Make no mistake, this was an ugly game to watch. Miami had a good game plan and for the most part succeeded in keeping SU for doing what they wanted to do. The Orange shot only 36% from the floor, and a frigid 20% (3-15) from three. However, they did hit 12-14 from the free throw line, and every one of those freebies was needed in this rock fight of a game.

Final Grade: B

I’ll give SU a solid B, mostly for persevering when other teams may have gotten frustrated. It goes to show that even though Miami is rebuilding after their ACC regular season and tournament titles last year, few conference opponents will truly be walkovers for the Orange this year. Well, except for probably Boston College.

After the game, Boeheim said there wasn’t any real status update on center Dajuan Coleman, who missed his second consecutive game with knee pain. Boeheim wouldn’t comment on if Coleman could have played if needed, but did say Dajuan was “feeling better” and they’re going to give him another day and see how he feels. So, I guess he’ll be a game time decision again before SU’s next game at Virginia Tech on Tuesday night.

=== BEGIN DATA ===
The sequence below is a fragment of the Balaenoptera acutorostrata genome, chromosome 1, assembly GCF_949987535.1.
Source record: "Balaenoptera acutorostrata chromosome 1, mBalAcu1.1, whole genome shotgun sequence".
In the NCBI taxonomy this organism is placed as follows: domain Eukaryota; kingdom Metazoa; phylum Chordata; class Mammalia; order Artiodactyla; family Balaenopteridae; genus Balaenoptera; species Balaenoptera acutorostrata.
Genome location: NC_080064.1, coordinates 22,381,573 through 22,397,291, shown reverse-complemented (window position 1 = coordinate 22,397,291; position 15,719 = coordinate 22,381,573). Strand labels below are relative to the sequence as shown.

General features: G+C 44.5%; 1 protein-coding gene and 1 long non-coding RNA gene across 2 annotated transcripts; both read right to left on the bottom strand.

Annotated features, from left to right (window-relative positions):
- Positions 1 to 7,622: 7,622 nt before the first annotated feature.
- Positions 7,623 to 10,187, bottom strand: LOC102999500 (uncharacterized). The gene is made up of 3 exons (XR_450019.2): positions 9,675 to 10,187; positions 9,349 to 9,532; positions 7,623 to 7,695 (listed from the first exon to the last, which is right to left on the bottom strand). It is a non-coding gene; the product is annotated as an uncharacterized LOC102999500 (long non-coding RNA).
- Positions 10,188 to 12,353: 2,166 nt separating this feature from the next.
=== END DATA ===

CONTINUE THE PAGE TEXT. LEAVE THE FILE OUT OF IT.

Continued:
Boeheim mentioned that Tyler Roberson had a good outing vs. Eastern Michigan, but he didn’t think it would be fair to throw the freshman into a spot against Miami where he would have to make reads and reactions on this strange defense. That’s likely why we saw Michael Gbinije get a couple of minutes at small forward, and why Boeheim played four of his starters 38 minutes or more with Gbinije getting 4 and Baye Keita the other 12.

Click here to watch Rakeem Christmas speak to the media following the game Saturday afternoon.

For a more detailed recap and commentary on the game and Jim Boeheim’s postgame news conference, visit my Twitter feed by clicking here.